by Bob Henson
Scientists have clarified the process by which ozonean essential
shield in the stratosphere, but a pollutant at lower levelsreaches
its peak abundance above North America each spring. The new findings
come from a comprehensive study that links computer models with airborne
measurements of gases, particles, and ultraviolet radiation.
A set of papers outlining results from TOPSE, the Tropospheric Ozone
Production about the Spring Equinox experiment, appears in the 28 February
issue of the Journal of Geophysical ResearchAtmospheres (JGR).
The principal investigators are NCAR scientists Elliot Atlas, Christopher
Cantrell, and Brian Ridley. TOPSE also involves scientists from NASA;
the Georgia Institute of Technology; Harvard University; Rutgers, the
State University of New Jersey; and the Universities of California (Berkeley
and Irvine), Maryland, New Hampshire, Rhode Island, and Virginia.
In the lower to middle troposphere, about 1.5 to 8 kilometers (15
miles) above the United States and Canada, ozone levels peak as springtime
arrives. Understanding the sources of this ozone, and the processes
that produce and destroy it, will help us determine how human-produced
emissions affect air quality on a global scale, says Atlas.
Its been unclear whether the ozone peak develops due to seasonal
intrusions of ozone-rich air from the stratosphere above or whether
it forms in place through photochemical effects of the intensifying
spring sun. The answer, TOPSE found, is a little of both, though photochemical
effects are several times more prominent by late spring.
North with the sun
From February to May 2000, scientists from NCAR and other institutions
took to the skies above North America for the TOPSE field campaign.
Seven round-trip flights aboard the National Science Foundation/NCAR
C-130 aircraft took scientists and instruments from Broomfield, Colorado,
to northernmost Canada (up to latitude 87°N) and back. The scientists
compared results to the output of two computer models that simulate
air chemistry and winds over the Northern Hemisphere.
The NSF-NCAR C-130 (right) flew back and forth from Colorado to
northermost Canada throughout the late winter and spring of 2000,
collecting data for TOPSE. On board was NASAs airborne differential
absorption lidar, which sends pulses of laser radiation at different
wavelengths into the atmosphere to measure ozone, aerosols, and clouds..
Left are the average ozone levels, in parts per billion by volume,
observed by altitude and latitude during two of the seven TOPSE flights
in early 2000: 49 February and 1523 May. (Photo above
by Jim Hannigan. Images from "Ozone, aerosol, potential vorticity,
and trace gas trends observed at high-latitudes over North America,"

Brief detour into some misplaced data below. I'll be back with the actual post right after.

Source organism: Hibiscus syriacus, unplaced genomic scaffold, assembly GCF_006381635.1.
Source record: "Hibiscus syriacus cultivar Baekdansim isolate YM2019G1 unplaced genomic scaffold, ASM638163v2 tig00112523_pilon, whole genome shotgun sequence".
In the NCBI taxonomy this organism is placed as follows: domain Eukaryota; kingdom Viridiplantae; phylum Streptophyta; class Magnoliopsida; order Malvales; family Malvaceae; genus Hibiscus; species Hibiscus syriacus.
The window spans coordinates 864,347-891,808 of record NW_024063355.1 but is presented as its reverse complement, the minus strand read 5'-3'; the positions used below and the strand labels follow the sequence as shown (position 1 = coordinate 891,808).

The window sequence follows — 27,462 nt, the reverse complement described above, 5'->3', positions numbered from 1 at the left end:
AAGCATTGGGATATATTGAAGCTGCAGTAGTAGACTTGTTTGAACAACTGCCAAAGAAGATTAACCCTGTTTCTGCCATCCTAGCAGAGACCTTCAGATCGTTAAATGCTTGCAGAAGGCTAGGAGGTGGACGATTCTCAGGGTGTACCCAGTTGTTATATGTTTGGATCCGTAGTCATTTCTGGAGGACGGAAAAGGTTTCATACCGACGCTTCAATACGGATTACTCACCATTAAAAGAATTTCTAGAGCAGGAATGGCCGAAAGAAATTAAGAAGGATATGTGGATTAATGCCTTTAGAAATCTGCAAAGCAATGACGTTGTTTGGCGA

Journal of Geophysical Research 108, D4, p. 8369, are courtesy Edward
Browell and the American Geophysical Union.)
Together, the data and model results paint a picture that answers
some key questions about springtime ozone and air chemistry above North
America. By tracing chemical reactions and following stratospheric markers
through their models, the scientists found that significant amounts
of ozone descend from the stratosphere throughout the spring. At the
same time, the troposphere itself produces substantial amounts of ozone,
especially as the spring sun intensifies.
One piece of the puzzle arrived through measurements of beryllium-7
and other tracers by a University of New Hampshire team. Beryllium-7
is a naturally occurring radionuclide that gets quickly removed from
the troposphere but can descend with ozone-rich air from the stratosphere.
We used it as one clear indicator of intervals when the C-130
encountered stratospheric air, says Jack Dibb, who led the UNH
effort with Robert Talbot. The beryllium-7 data pointed to a steady
rate of ozone descent from the stratosphere through the spring, while
the rate of solar-driven ozone production in the troposphere ramped
up. By late spring, TOPSE found, up to five times more ozone was being
produced locally than delivered from aloft.
TOPSE also addressed a quite different puzzle: how ozone can disappear
so quickly in wintertime from surface air across the Arctic Ocean and
adjacent land areas. Previous studies suggested that Arctic surface
ozone depletion appears to be due to natural halogen compounds, such
as bromine and chlorine, that react with ozone and the Arctic snowpack
as the spring sun arrives.
This surface ozone depletion in the north is unrelated to the better-known
ozone hole in the Antarctic stratosphere, which also forms
in the spring. That ozone thinning involves a different set of reactions
with chlorine derived from industrial chemicals, including chlorofluorocarbons.
Even at its peak levels, Northern Hemisphere ozone is far less prevalent
in the lower to middle troposphere than in the higher stratosphere.
This means that the seasonal waxing and waning studied in TOPSE should
have little effect on the ultraviolet light that reaches people, animals,
A virtual ozone hole was observed [during TOPSE] for the first
time over much of Hudson Bay and over the Arctic Ocean, write
the authors. Low-level winds, they note, can distribute ozone-depleted
air over a larger region beyond the Arctic than had been previously
recognized. TOPSE mapped episodes of surface ozone depletion over
much of the Arctic Ocean, northern Canada, and Greenland. The Arctic
Ocean appears to be the origin of these depletions, but winds can move
these chemically processed air masses to more southerly latitudes.
Still needed, according to TOPSE scientists, are more-extensive measurements
of the halogens that drive ground-level Arctic ozone depletion, as well
as a better understanding of the atmospheric exchange between stratosphere
and tropospherea process the researchers note is far from understood.